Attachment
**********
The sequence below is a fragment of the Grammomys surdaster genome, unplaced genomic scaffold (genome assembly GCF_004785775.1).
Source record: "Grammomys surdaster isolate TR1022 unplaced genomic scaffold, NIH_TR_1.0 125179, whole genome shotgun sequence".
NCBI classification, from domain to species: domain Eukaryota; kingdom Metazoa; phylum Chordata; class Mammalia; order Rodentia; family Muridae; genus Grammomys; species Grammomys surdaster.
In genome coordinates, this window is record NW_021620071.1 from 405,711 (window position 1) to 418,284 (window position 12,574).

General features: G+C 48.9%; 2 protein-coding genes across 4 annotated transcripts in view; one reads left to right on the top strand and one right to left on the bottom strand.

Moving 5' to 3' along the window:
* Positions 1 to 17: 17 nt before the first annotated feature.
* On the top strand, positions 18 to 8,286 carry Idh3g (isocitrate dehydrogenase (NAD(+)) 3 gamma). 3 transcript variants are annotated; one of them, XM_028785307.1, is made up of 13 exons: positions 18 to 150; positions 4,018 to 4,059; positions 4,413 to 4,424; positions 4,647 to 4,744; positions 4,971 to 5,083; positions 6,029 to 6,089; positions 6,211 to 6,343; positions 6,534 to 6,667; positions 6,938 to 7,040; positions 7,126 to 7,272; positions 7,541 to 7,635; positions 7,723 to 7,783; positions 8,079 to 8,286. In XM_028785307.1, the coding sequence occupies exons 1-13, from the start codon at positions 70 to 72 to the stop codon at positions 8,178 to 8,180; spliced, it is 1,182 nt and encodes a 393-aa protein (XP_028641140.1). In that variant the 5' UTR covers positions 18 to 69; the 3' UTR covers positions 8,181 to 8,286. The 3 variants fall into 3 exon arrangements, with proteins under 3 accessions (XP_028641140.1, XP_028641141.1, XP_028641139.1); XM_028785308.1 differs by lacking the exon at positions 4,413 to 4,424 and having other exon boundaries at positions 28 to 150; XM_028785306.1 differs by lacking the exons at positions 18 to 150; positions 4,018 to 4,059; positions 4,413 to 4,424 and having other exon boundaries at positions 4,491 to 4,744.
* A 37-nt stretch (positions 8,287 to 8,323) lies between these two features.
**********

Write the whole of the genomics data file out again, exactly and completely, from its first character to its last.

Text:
The sequence below is a fragment of the Grammomys surdaster genome, unplaced genomic scaffold (genome assembly GCF_004785775.1).
Source record: "Grammomys surdaster isolate TR1022 unplaced genomic scaffold, NIH_TR_1.0 125179, whole genome shotgun sequence".
NCBI classification, from domain to species: domain Eukaryota; kingdom Metazoa; phylum Chordata; class Mammalia; order Rodentia; family Muridae; genus Grammomys; species Grammomys surdaster.
In genome coordinates, this window is record NW_021620071.1 from 405,711 (window position 1) to 418,284 (window position 12,574).

General features: G+C 48.9%; 2 protein-coding genes across 4 annotated transcripts in view; one reads left to right on the top strand and one right to left on the bottom strand.

Moving 5' to 3' along the window:
* Positions 1 to 17: 17 nt before the first annotated feature.
* On the top strand, positions 18 to 8,286 carry Idh3g (isocitrate dehydrogenase (NAD(+)) 3 gamma). 3 transcript variants are annotated; one of them, XM_028785307.1, is made up of 13 exons: positions 18 to 150; positions 4,018 to 4,059; positions 4,413 to 4,424; positions 4,647 to 4,744; positions 4,971 to 5,083; positions 6,029 to 6,089; positions 6,211 to 6,343; positions 6,534 to 6,667; positions 6,938 to 7,040; positions 7,126 to 7,272; positions 7,541 to 7,635; positions 7,723 to 7,783; positions 8,079 to 8,286. In XM_028785307.1, the coding sequence occupies exons 1-13, from the start codon at positions 70 to 72 to the stop codon at positions 8,178 to 8,180; spliced, it is 1,182 nt and encodes a 393-aa protein (XP_028641140.1). In that variant the 5' UTR covers positions 18 to 69; the 3' UTR covers positions 8,181 to 8,286. The 3 variants fall into 3 exon arrangements, with proteins under 3 accessions (XP_028641140.1, XP_028641141.1, XP_028641139.1); XM_028785308.1 differs by lacking the exon at positions 4,413 to 4,424 and having other exon boundaries at positions 28 to 150; XM_028785306.1 differs by lacking the exons at positions 18 to 150; positions 4,018 to 4,059; positions 4,413 to 4,424 and having other exon boundaries at positions 4,491 to 4,744.
* A 37-nt stretch (positions 8,287 to 8,323) lies between these two features.